Day 3 vs Day 5 Embryos

During in vitro fertilization (IVF) a woman is given medication to stimulate the ovaries to produce eggs. Once extracted, the eggs are combined with sperm to make an embryo. Under the watchful eye of an embryologist, these embryos mature in a lab before being transferred back into the woman’s body. Many IVF clinics offer the option of transferring the embryo on Day 3 or Day 5. Here’s how to know which option to choose for the highest chance of success.

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Early days in the lab

Once an egg is successfully removed during IVF and combined with sperm, a single-cell embryo is created. That single cell then divides in the lab every 12-24 hours, growing bigger and stronger. On Day 3, a normally growing embryo will have 6-10 cells and can be transferred back into the uterus. Some patients prefer to wait until Day 5, when the embryo consists of 70-100 cells and is now called a blastocyst.

Day 3 proponents

Fertility clinics have historically transferred embryos on Day 3. The chances of success were high enough that waiting for the embryo to divide further was thought unnecessary. However, research shows that Day 5 embryos have a higher implantation and pregnancy rate. There are still some situations where a woman might benefit from a Day 3 transfer as when there are fewer good-quality embryos to select. In this case, the selected embryo may benefit from being placed in the uterus earlier. The woman can provide a better environment for the embryo than the lab dish and continued growth is possible.

Risk of multiples

Implantation rates are expected to be lower with Day 3 embryos, and estimates of success are 10-20%. For that reason, some doctors prefer to transfer more than one embryo to improve the chance of pregnancy. While twins or triplets may be appealing to some patients, multiples carry risks. Women who are pregnant with multiples are more likely to experience miscarriage, deliver preterm, develop gestational diabetes, and experience postpartum hemorrhage. Carrying a single baby is a much safer process.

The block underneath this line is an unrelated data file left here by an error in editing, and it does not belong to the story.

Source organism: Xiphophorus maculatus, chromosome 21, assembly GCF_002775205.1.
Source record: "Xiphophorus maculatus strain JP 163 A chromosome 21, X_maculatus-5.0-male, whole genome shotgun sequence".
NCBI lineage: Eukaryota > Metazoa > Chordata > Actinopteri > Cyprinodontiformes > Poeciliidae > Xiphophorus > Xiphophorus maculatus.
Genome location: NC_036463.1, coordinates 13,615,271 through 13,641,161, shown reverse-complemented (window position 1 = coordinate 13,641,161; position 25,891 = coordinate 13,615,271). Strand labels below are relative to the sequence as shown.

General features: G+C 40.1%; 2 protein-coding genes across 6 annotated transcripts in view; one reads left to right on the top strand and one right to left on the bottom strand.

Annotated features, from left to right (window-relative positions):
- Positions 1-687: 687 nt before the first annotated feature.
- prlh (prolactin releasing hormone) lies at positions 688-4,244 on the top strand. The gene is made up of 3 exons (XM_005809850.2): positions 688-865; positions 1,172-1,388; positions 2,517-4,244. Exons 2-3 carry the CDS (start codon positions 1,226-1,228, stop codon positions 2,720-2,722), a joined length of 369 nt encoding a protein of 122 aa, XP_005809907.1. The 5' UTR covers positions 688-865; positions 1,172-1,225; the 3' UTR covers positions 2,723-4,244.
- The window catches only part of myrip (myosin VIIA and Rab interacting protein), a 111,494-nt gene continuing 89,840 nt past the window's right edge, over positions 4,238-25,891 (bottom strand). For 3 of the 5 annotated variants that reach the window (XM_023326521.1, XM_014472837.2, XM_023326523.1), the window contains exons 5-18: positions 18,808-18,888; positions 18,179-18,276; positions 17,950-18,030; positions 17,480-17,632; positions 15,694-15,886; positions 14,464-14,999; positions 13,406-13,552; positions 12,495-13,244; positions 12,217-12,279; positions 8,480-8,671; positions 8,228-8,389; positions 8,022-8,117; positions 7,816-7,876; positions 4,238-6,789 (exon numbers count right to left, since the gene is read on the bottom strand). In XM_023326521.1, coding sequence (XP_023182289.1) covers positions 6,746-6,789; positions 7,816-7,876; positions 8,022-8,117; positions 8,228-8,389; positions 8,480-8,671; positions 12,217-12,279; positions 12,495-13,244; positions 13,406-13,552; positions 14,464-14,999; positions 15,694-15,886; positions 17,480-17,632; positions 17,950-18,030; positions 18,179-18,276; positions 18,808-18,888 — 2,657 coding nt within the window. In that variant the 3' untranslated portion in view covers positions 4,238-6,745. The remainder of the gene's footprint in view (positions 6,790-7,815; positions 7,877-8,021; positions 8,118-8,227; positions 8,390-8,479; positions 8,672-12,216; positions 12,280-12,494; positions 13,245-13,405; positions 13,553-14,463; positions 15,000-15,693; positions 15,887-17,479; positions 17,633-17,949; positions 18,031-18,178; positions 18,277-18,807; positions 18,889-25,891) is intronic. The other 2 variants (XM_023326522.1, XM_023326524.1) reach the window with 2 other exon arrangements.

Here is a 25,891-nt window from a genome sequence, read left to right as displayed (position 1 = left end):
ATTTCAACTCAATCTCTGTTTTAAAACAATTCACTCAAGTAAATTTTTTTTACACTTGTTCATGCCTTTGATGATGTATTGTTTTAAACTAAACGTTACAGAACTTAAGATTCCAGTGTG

Day 5 embryos

By waiting a few additional days, the fertility clinic can take a closer look at the embryos and determine the best one to transfer. Day 5 embryos are also able to be genetically tested, reducing the risk of transferring one with a chromosomal abnormality. Day 5 embryos are more mature and are thought to be stronger and more likely to result in pregnancy. Some patients prefer transferring during Days 5-7 to mimic what happens in a natural pregnancy when the embryo implants.

Final decision

Although both Day 3 and Day 5 embryos have a shot at success, there may be a slight advantage to choosing a Day 5 transfer. However, the best way to know for sure is to ask the fertility specialist. The doctor will assess pregnancy history, embryo quality, and desire for genetic testing to determine the best transfer day. Whatever option is chosen, the IVF procedure is a great way to build a beautiful family.

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